Hazeltine National Golf Club’s Grounds Crew Tees Up for the Ryder Cup in Chaska

Golf course superintendent Chris Tritabaugh leads Hazeltine National Golf Club’s grounds crew.

Half a billion people will watch the Ryder Cup this fall. The famed biennial match attracts teams of top golfers from Europe and the United States to some of the most prestigious courses in the world. This year, Chaska’s Hazeltine National Golf Club has a turn hosting the big show, and they’ve been planning for it since 2009.

Chris Tritabaugh, the golf course superintendent at Hazeltine, is responsible for getting the course ready. But he downplays the drama, moody Midwestern weather and complications of keeping a course like Hazeltine up to par. “There’s a pretty good stretch of the north that has to go through winter. You have to get the course ready in fall so it comes out well in spring,” Tritabaugh says. “One of the great things about my job is getting to March when the snow melts. It’s an amazing transformation that happens. The turf just does what it’s meant to do, with as little input from us as we can have.”

Tritabaugh is no stranger to golfing in Minnesota. He started golfing as a child growing up in Albany, Minnesota, and has spent his career taming the turf on various Minnesota courses.

That said, he and his team—seasonally 50 strong but burgeoning to nearly 150 for the Ryder Cup—have been putting together their game plan for months. “As a turf grass manager, I’m trying to blend the horticulture mind with layman’s terms,” says Ryan Moy, assistant golf course superintendent. “There are a lot of people on our seasonal staff who aren’t experts. They’re teachers and professors, people who just love the game of golf.”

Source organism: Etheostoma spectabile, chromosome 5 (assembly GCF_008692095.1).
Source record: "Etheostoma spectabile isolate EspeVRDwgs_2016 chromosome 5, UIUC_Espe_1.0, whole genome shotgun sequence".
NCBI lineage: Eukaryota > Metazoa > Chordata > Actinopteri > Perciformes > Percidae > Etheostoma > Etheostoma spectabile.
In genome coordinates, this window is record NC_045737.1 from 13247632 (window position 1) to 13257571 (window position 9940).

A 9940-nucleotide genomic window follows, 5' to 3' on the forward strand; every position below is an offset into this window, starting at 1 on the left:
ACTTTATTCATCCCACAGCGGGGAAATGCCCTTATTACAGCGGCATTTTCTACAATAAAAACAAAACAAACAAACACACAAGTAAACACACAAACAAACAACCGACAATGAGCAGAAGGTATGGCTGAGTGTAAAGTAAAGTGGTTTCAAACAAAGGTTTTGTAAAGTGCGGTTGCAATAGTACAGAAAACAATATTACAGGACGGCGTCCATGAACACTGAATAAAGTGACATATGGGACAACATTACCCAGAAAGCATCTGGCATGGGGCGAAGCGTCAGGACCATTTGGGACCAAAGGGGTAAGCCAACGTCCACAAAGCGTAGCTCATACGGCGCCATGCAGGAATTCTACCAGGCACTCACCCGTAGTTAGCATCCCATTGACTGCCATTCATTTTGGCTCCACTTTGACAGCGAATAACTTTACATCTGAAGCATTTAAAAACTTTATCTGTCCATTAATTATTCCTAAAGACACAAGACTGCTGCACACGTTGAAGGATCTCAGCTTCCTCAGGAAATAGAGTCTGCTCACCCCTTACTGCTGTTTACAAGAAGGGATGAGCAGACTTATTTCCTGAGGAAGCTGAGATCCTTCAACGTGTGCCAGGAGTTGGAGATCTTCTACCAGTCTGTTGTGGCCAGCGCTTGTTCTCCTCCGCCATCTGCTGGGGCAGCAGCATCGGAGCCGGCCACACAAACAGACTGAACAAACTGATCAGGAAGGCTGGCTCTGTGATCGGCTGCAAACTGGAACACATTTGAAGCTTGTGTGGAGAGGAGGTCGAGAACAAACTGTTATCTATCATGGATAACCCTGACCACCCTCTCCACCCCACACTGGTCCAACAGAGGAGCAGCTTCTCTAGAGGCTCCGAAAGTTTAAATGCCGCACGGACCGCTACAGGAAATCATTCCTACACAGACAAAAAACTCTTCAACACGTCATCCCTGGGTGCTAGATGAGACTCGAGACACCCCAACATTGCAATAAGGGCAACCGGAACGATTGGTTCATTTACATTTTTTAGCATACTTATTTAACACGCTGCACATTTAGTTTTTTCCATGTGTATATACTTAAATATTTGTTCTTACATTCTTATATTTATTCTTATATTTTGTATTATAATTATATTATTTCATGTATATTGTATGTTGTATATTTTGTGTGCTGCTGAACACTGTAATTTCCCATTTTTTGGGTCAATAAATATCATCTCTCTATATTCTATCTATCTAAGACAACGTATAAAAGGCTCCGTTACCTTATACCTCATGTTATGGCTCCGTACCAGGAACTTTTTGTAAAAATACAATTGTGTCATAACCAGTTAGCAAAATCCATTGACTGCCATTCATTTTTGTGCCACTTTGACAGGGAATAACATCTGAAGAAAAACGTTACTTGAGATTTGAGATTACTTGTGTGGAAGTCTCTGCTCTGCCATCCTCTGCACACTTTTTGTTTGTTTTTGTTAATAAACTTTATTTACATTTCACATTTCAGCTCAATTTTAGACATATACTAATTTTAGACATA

A few weeks before the event, the course will close for normal play so the grounds staff can put the final touches on the manicured greens and get ready for an enormous amount of media equipment, traffic and attention.

But, says Tritabaugh, “I’m working really hard to keep things as normal as possible through September. It would be really easy to let the adrenaline carry us and get to the event and be drained.”

Since Minnesota days are growing shorter by the end of September, a lot of the grounds crew’s work will happen in the dark. To be out of sight by the first tee time at 7:30 a.m., they’ll start mowing at about 5:30, using headlamps and equipment with lights mounted on it, but the work day doesn’t end until sundown or beyond.

“You feel a sense of urgency,” Moy says. “The motivation comes from within and the atmosphere that’s created. Everyone adopts a ‘do whatever it takes’ kind of attitude. This is the culmination of showcasing what we do for a living.”

In addition to the routine, daily care of the course, a lot of their work is focused on helping the course recover from play, Tritabaugh says. That means patching divots, repairing ball marks, and compensating for foot traffic on the greens.

So what’s it like seeing the course on the global stage? “It doesn’t feel like your course on TV because you know it so intimately day to day,” Moy says, recalling the PGA Championship at Hazeltine in 2009. “During the tournament, there’s a live feed, but it’s almost inconsequential. You get desensitized to it, even in HD. There’s nothing like real life. There’s a lot they don’t show on TV, and a lot that they do show is just cosmetic.”

The course will close to regular play on September 6 to prepare for the Ryder Cup.